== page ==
10 Mistakes During The Interview That Can Cost You The Offer

Congratulations on your interview! Here’s your opportunity to show the company why you’d be the best person for the job, so take it seriously. Many of the mistakes from the phone interview still apply when interviewing in person, but here are a few more to keep in mind.

  1. Postponing The Interview—Of course things come up but I have found it’s very rare that someone Image by Stuart Milesgenuinely wants to reschedule after postponing. If you are interested, keep the appointment. If a true emergency arises state what it is. The term “family emergency”, while perhaps factual, sends the recruiter a red flag. People use this term when they leave messages on voice mails in the middle of the night because they don’t know how to admit they are no longer interested, something better came up or they never planned to come to the interview in the first place. Few emergencies are so private they can’t be mentioned, so be honest. Call during business hours, explain your situation and reschedule with the recruiter immediately.
  2. Three’s A Crowd—Or, in this case, two. There is no reason for anyone to attend your interview with you. If you have car trouble and need to be dropped off your ride should wait down the street, then give him a call after the interview for a pick up.
  3. Late Arrival—If possible do a practice run the day before the interview. It’s difficult to guess how long the drive might be in rush hour traffic if you’ve never timed the route. Who knows, you might have to park in the back of the lot, trek to the building or take an elevator to the 23rd floor, all of which add time to the total commute. If it is unavoidable call the recruiter to tell her you are on the way.
  4. Extremely Early Arrival— Many people live by the 15 minute rule–if you arrive 15 minutes early you’re on time. If you’re on time, you’re already late. Great rule of thumb. On the flip side, there is such a thing as too early. The interviewer more than likely has his day mapped out and has other tasks planned right up until your scheduled time. If you arrive 30 or 45 minutes early you could be throwing a monkey wrench into his day. Instead of going inside, sit in your car and kill some time or go down the street to a coffee shop. Just don’t spill anything on your suit! Which brings me to my next point.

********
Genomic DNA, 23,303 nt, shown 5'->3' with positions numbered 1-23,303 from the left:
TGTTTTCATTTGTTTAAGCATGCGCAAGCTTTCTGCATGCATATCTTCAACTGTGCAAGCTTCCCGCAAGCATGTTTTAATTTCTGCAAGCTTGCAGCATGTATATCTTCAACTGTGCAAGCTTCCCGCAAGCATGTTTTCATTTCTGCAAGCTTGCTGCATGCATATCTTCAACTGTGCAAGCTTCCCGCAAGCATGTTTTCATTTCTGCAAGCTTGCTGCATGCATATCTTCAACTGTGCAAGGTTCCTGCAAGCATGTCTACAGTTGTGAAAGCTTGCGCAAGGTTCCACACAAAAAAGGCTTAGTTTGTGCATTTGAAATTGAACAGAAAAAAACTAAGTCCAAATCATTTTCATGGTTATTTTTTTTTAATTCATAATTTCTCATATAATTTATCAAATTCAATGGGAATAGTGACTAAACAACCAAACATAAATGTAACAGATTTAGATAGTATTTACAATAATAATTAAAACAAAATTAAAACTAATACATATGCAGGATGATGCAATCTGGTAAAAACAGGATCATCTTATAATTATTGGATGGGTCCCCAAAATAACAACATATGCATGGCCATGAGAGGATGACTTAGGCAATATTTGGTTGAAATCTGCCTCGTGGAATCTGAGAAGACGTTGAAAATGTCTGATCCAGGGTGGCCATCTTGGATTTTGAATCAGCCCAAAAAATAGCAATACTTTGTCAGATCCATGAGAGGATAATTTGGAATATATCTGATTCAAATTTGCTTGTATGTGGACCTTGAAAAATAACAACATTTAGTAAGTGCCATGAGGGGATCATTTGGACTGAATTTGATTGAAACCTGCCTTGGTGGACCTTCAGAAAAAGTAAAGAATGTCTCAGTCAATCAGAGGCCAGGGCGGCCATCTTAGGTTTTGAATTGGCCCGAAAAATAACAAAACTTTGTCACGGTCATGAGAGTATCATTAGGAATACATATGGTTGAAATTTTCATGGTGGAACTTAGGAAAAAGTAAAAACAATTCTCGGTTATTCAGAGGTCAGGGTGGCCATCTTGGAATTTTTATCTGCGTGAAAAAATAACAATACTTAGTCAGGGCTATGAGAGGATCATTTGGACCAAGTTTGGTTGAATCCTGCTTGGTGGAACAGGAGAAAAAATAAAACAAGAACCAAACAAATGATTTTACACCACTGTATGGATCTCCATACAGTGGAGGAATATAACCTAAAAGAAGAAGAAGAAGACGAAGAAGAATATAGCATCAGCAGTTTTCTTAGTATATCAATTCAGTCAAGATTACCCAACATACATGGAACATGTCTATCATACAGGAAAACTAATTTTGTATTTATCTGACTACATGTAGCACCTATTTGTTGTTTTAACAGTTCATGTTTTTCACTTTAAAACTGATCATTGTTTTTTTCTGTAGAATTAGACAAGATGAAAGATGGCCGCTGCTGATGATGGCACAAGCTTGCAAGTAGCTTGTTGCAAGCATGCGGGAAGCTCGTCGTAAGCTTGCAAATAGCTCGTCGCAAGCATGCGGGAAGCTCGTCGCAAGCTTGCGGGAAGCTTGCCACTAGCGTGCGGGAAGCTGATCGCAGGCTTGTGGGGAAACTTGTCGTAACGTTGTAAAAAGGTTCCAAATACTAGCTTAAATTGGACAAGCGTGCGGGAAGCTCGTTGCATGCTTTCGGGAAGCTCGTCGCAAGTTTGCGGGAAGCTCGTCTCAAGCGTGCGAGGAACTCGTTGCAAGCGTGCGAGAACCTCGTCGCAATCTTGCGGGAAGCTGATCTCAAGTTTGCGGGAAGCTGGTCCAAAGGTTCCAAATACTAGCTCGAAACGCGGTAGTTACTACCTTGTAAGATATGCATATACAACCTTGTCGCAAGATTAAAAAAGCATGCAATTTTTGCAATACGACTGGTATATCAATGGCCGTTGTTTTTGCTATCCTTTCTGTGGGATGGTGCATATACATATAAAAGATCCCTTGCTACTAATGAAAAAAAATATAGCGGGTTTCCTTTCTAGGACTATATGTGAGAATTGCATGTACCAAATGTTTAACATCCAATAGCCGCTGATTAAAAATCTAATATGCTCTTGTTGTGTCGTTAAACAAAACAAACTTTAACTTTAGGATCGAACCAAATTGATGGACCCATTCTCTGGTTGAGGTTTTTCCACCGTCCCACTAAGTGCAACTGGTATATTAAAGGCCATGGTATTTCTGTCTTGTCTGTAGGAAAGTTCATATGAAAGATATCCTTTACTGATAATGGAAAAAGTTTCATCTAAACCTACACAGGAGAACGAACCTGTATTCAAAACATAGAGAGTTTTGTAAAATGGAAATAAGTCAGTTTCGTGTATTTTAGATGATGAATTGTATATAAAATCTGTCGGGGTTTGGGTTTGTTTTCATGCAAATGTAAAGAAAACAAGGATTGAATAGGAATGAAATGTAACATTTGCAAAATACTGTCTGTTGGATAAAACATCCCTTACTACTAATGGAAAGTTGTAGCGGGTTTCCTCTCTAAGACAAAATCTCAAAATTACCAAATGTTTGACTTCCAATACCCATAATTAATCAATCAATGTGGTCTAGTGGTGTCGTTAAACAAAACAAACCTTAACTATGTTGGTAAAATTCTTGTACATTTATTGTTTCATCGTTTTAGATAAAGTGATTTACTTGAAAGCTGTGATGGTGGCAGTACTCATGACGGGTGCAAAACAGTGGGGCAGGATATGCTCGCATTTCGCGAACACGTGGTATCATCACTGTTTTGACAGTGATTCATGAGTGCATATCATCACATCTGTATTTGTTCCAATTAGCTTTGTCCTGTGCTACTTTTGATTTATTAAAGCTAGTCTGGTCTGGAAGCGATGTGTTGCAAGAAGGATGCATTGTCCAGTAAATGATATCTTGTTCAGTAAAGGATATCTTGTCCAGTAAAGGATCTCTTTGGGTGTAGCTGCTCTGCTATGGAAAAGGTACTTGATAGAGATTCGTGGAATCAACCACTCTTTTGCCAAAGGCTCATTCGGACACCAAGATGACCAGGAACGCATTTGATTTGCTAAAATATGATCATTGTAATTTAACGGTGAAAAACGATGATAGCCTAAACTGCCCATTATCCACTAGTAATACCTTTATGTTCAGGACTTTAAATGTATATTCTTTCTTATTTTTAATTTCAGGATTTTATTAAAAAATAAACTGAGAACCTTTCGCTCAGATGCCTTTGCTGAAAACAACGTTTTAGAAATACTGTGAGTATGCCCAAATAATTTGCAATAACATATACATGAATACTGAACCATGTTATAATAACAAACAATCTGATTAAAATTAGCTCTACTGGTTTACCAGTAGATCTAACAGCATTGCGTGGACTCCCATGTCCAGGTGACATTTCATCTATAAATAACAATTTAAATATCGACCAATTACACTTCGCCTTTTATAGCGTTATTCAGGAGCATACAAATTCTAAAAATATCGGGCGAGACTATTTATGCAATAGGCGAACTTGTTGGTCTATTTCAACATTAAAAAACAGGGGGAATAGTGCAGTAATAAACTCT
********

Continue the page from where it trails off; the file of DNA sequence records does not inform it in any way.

5. Dress/Appearance — Of course most hiring managers will expect to see you in a suit unless you were told otherwise by the person who set up your appointment. Your shoes should be polished, your clothing should fit well – not too big or too small, too low-cut or too high—and you should select a color that is neutral. Think black or navy. Clothing is the first thing to come to mind, but this category includes cleanliness, hair, nails, piercings and visible tattoos as well. If you look as if you rolled out of bed and threw on the first thing your eyes landed on in your closet you are stating, ‘This is the best I am willing to do’. Definitely not a candidate recruiters want to vouch for. I’ve even had a few candidates refuse to take off their coat during the winter months. That is odd behavior that is sure to raise an eyebrow.
  6. Preparation – Come to the interview with a few copies of your resume in a portfolio in case you interview with a panel or team. Or if the company is having printer issues. This can go a long way when you’re up against candidates who arrive empty-handed.
  7. Condescending Attitude – Every company expects you to bring something to the table but you must also be a team player who is teachable. You might be chock full of information, but you don’t know everything, especially if you are entering a new industry. Be willing to add to your arsenal by listening to what others have to contribute. Also remember you should never discount anyone you meet. The receptionist could be the owner’s mother for all you know, or the owner herself. Respect everyone. No one is beneath you, and if you feel the job is, think twice before you apply.
  8. General Answers/Skipping A Question—Recruiters are seeking specific examples so we can determine how you actually handled a situation vs. how you would theoretically handle it. Anyone can claim the customer is always right, but back that claim up with an example. If you get stumped it is better to ask for a moment to think of an answer than to ask to come back to the question. Check out this post for some tips on how to prepare: No Job Offer-Part 2: http://wp.me/p2Yxve-q.
  9. Over The Top—There’s enthusiasm and then there’s inappropriate. Building rapport is a must, and I
    free clip art.net

    free clip art.net

    laugh frequently during interviews, but be careful not to come across as too familiar or unprofessional. Years ago a candidate made derogatory remarks about his ex-wife in a joking fashion and told an inappropriate story that he found funny. I doubted our customers would and had to move on to other applicants. You are not at the bar and you haven’t been hired as a comedian. Know how to read the interviewer. If they aren’t smiling or laughing with you you’re sinking fast.